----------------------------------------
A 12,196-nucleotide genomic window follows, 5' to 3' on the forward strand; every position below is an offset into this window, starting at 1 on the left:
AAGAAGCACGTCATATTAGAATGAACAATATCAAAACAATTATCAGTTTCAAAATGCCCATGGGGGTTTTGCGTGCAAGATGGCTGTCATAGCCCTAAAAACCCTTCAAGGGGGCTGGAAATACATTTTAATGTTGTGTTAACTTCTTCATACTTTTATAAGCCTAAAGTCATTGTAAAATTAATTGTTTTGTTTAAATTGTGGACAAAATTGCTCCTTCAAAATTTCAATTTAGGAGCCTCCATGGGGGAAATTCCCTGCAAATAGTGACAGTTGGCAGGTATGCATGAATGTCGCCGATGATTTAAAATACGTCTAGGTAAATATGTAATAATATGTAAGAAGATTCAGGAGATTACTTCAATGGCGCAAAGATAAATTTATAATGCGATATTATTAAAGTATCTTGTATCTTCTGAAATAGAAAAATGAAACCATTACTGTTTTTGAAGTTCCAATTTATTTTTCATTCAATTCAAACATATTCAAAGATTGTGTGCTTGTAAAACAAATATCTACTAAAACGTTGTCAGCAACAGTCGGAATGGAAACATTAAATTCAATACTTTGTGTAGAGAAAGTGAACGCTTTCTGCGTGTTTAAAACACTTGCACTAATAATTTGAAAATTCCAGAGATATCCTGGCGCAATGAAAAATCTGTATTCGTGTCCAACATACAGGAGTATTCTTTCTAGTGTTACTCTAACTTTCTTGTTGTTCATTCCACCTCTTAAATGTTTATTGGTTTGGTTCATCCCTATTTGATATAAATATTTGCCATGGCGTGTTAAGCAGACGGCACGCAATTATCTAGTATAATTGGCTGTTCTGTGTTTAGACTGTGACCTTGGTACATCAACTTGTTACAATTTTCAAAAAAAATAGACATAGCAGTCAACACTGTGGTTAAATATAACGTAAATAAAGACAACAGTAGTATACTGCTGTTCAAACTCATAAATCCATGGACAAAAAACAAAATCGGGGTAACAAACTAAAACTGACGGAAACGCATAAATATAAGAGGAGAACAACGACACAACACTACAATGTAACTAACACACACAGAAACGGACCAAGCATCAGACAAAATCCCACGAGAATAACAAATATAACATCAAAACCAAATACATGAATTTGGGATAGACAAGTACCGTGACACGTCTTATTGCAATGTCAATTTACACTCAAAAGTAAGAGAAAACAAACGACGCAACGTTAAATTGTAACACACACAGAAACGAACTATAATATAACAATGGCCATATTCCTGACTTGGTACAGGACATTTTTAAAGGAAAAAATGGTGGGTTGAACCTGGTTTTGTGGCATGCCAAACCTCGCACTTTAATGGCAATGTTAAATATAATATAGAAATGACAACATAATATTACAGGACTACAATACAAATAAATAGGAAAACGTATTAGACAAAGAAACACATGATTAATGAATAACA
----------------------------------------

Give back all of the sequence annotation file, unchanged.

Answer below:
A 12,196-nucleotide genomic window follows, 5' to 3' on the forward strand; every position below is an offset into this window, starting at 1 on the left:
AAGAAGCACGTCATATTAGAATGAACAATATCAAAACAATTATCAGTTTCAAAATGCCCATGGGGGTTTTGCGTGCAAGATGGCTGTCATAGCCCTAAAAACCCTTCAAGGGGGCTGGAAATACATTTTAATGTTGTGTTAACTTCTTCATACTTTTATAAGCCTAAAGTCATTGTAAAATTAATTGTTTTGTTTAAATTGTGGACAAAATTGCTCCTTCAAAATTTCAATTTAGGAGCCTCCATGGGGGAAATTCCCTGCAAATAGTGACAGTTGGCAGGTATGCATGAATGTCGCCGATGATTTAAAATACGTCTAGGTAAATATGTAATAATATGTAAGAAGATTCAGGAGATTACTTCAATGGCGCAAAGATAAATTTATAATGCGATATTATTAAAGTATCTTGTATCTTCTGAAATAGAAAAATGAAACCATTACTGTTTTTGAAGTTCCAATTTATTTTTCATTCAATTCAAACATATTCAAAGATTGTGTGCTTGTAAAACAAATATCTACTAAAACGTTGTCAGCAACAGTCGGAATGGAAACATTAAATTCAATACTTTGTGTAGAGAAAGTGAACGCTTTCTGCGTGTTTAAAACACTTGCACTAATAATTTGAAAATTCCAGAGATATCCTGGCGCAATGAAAAATCTGTATTCGTGTCCAACATACAGGAGTATTCTTTCTAGTGTTACTCTAACTTTCTTGTTGTTCATTCCACCTCTTAAATGTTTATTGGTTTGGTTCATCCCTATTTGATATAAATATTTGCCATGGCGTGTTAAGCAGACGGCACGCAATTATCTAGTATAATTGGCTGTTCTGTGTTTAGACTGTGACCTTGGTACATCAACTTGTTACAATTTTCAAAAAAAATAGACATAGCAGTCAACACTGTGGTTAAATATAACGTAAATAAAGACAACAGTAGTATACTGCTGTTCAAACTCATAAATCCATGGACAAAAAACAAAATCGGGGTAACAAACTAAAACTGACGGAAACGCATAAATATAAGAGGAGAACAACGACACAACACTACAATGTAACTAACACACACAGAAACGGACCAAGCATCAGACAAAATCCCACGAGAATAACAAATATAACATCAAAACCAAATACATGAATTTGGGATAGACAAGTACCGTGACACGTCTTATTGCAATGTCAATTTACACTCAAAAGTAAGAGAAAACAAACGACGCAACGTTAAATTGTAACACACACAGAAACGAACTATAATATAACAATGGCCATATTCCTGACTTGGTACAGGACATTTTTAAAGGAAAAAATGGTGGGTTGAACCTGGTTTTGTGGCATGCCAAACCTCGCACTTTAATGGCAATGTTAAATATAATATAGAAATGACAACATAATATTACAGGACTACAATACAAATAAATAGGAAAACGTATTAGACAAAGAAACACATGATTAATGAATAACA